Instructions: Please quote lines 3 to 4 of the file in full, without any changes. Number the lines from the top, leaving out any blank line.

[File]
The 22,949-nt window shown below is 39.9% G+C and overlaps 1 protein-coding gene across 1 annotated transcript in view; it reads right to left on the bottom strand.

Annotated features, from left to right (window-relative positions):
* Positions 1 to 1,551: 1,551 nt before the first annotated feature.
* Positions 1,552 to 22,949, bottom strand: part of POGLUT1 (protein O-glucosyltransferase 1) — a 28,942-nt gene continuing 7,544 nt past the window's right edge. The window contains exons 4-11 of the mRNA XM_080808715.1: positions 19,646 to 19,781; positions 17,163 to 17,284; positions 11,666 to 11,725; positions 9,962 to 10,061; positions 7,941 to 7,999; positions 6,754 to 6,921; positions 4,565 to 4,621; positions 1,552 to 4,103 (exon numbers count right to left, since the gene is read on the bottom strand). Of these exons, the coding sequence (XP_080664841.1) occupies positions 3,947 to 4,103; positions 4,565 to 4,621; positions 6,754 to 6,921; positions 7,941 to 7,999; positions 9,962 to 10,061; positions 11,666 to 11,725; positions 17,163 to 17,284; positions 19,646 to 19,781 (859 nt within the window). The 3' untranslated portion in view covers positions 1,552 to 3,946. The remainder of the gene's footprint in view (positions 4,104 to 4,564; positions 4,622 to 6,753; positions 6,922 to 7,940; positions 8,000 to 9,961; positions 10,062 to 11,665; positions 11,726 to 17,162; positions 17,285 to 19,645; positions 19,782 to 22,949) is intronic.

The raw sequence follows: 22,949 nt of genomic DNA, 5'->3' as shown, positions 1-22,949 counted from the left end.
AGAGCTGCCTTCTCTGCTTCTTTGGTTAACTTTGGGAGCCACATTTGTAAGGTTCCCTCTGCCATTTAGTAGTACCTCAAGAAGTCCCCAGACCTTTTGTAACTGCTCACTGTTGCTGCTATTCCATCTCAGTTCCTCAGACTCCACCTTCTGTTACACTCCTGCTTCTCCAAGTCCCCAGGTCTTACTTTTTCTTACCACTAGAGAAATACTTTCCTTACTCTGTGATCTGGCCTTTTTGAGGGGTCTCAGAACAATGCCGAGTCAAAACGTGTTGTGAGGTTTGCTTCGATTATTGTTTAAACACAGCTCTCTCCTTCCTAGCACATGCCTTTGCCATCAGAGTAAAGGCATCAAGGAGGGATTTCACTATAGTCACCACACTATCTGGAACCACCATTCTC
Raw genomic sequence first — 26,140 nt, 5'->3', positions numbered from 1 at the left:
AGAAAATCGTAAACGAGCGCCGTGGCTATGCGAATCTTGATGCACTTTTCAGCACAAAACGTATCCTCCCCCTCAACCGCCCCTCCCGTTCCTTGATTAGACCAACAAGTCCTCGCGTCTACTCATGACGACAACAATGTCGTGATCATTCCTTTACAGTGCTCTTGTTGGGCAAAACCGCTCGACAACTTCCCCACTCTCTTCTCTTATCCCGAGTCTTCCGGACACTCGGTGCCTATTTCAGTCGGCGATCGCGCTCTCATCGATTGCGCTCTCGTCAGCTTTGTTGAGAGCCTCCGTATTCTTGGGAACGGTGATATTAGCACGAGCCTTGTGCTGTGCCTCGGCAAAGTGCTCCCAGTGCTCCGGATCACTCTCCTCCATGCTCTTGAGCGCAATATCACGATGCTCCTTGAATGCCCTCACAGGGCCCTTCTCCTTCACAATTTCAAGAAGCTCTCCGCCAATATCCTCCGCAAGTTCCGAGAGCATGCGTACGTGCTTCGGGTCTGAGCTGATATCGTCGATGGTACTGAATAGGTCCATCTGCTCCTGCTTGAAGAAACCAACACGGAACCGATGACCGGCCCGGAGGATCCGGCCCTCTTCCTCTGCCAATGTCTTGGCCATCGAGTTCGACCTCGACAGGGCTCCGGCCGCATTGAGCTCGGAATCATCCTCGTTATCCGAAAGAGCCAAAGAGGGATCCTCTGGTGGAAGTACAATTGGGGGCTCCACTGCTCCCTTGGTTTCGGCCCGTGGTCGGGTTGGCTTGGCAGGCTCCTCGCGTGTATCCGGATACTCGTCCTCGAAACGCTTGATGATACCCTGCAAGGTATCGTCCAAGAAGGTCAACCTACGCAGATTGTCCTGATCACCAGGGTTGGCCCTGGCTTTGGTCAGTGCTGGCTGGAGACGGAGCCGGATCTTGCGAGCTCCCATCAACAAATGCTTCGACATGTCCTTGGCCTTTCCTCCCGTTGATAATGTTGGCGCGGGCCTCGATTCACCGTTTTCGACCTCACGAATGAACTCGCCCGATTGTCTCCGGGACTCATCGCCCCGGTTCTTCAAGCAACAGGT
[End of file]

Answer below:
* Positions 1 to 1,551: 1,551 nt before the first annotated feature.
* Positions 1,552 to 22,949, bottom strand: part of POGLUT1 (protein O-glucosyltransferase 1) — a 28,942-nt gene continuing 7,544 nt past the window's right edge. The window contains exons 4-11 of the mRNA XM_080808715.1: positions 19,646 to 19,781; positions 17,163 to 17,284; positions 11,666 to 11,725; positions 9,962 to 10,061; positions 7,941 to 7,999; positions 6,754 to 6,921; positions 4,565 to 4,621; positions 1,552 to 4,103 (exon numbers count right to left, since the gene is read on the bottom strand). Of these exons, the coding sequence (XP_080664841.1) occupies positions 3,947 to 4,103; positions 4,565 to 4,621; positions 6,754 to 6,921; positions 7,941 to 7,999; positions 9,962 to 10,061; positions 11,666 to 11,725; positions 17,163 to 17,284; positions 19,646 to 19,781 (859 nt within the window). The 3' untranslated portion in view covers positions 1,552 to 3,946. The remainder of the gene's footprint in view (positions 4,104 to 4,564; positions 4,622 to 6,753; positions 6,922 to 7,940; positions 8,000 to 9,961; positions 10,062 to 11,665; positions 11,726 to 17,162; positions 17,285 to 19,645; positions 19,782 to 22,949) is intronic.